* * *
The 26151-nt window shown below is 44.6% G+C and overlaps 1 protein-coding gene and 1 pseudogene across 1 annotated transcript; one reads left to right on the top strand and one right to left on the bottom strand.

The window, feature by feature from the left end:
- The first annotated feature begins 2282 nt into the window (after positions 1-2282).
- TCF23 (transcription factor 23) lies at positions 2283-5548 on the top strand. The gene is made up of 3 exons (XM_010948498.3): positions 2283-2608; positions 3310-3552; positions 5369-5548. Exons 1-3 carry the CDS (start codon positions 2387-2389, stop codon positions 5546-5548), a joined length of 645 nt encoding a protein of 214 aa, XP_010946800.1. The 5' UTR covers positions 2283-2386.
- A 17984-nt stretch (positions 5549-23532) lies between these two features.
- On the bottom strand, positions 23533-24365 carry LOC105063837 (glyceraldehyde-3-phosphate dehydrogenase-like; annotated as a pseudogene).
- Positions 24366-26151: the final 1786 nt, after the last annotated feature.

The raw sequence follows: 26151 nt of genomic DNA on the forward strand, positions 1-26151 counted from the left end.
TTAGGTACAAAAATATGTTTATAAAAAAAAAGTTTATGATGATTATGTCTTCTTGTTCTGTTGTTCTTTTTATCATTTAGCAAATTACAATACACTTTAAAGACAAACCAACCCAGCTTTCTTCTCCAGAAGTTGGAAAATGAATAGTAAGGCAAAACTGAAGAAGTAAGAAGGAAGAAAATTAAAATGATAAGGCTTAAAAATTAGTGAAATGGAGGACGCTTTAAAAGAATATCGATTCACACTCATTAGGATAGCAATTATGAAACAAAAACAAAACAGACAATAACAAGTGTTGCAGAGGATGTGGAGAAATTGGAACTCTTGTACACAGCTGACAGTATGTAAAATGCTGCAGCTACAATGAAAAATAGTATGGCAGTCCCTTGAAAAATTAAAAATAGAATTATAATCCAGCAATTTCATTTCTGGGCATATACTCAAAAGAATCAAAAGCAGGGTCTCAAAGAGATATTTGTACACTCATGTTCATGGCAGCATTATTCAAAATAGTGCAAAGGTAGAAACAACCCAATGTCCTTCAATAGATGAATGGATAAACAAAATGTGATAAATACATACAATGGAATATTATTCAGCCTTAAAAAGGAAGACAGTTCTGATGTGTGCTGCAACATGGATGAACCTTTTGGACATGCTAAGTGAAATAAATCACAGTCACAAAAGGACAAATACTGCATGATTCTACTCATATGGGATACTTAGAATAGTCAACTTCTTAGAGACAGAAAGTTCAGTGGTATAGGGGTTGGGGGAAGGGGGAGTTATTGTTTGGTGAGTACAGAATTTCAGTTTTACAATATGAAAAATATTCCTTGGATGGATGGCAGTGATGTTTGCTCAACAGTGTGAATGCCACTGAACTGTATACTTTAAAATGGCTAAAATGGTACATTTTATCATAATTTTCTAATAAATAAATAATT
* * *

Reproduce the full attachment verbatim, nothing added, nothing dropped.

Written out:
The 26151-nt window shown below is 44.6% G+C and overlaps 1 protein-coding gene and 1 pseudogene across 1 annotated transcript; one reads left to right on the top strand and one right to left on the bottom strand.

The window, feature by feature from the left end:
- The first annotated feature begins 2282 nt into the window (after positions 1-2282).
- TCF23 (transcription factor 23) lies at positions 2283-5548 on the top strand. The gene is made up of 3 exons (XM_010948498.3): positions 2283-2608; positions 3310-3552; positions 5369-5548. Exons 1-3 carry the CDS (start codon positions 2387-2389, stop codon positions 5546-5548), a joined length of 645 nt encoding a protein of 214 aa, XP_010946800.1. The 5' UTR covers positions 2283-2386.
- A 17984-nt stretch (positions 5549-23532) lies between these two features.
- On the bottom strand, positions 23533-24365 carry LOC105063837 (glyceraldehyde-3-phosphate dehydrogenase-like; annotated as a pseudogene).
- Positions 24366-26151: the final 1786 nt, after the last annotated feature.

The raw sequence follows: 26151 nt of genomic DNA on the forward strand, positions 1-26151 counted from the left end.
TTAGGTACAAAAATATGTTTATAAAAAAAAAGTTTATGATGATTATGTCTTCTTGTTCTGTTGTTCTTTTTATCATTTAGCAAATTACAATACACTTTAAAGACAAACCAACCCAGCTTTCTTCTCCAGAAGTTGGAAAATGAATAGTAAGGCAAAACTGAAGAAGTAAGAAGGAAGAAAATTAAAATGATAAGGCTTAAAAATTAGTGAAATGGAGGACGCTTTAAAAGAATATCGATTCACACTCATTAGGATAGCAATTATGAAACAAAAACAAAACAGACAATAACAAGTGTTGCAGAGGATGTGGAGAAATTGGAACTCTTGTACACAGCTGACAGTATGTAAAATGCTGCAGCTACAATGAAAAATAGTATGGCAGTCCCTTGAAAAATTAAAAATAGAATTATAATCCAGCAATTTCATTTCTGGGCATATACTCAAAAGAATCAAAAGCAGGGTCTCAAAGAGATATTTGTACACTCATGTTCATGGCAGCATTATTCAAAATAGTGCAAAGGTAGAAACAACCCAATGTCCTTCAATAGATGAATGGATAAACAAAATGTGATAAATACATACAATGGAATATTATTCAGCCTTAAAAAGGAAGACAGTTCTGATGTGTGCTGCAACATGGATGAACCTTTTGGACATGCTAAGTGAAATAAATCACAGTCACAAAAGGACAAATACTGCATGATTCTACTCATATGGGATACTTAGAATAGTCAACTTCTTAGAGACAGAAAGTTCAGTGGTATAGGGGTTGGGGGAAGGGGGAGTTATTGTTTGGTGAGTACAGAATTTCAGTTTTACAATATGAAAAATATTCCTTGGATGGATGGCAGTGATGTTTGCTCAACAGTGTGAATGCCACTGAACTGTATACTTTAAAATGGCTAAAATGGTACATTTTATCATAATTTTCTAATAAATAAATAATT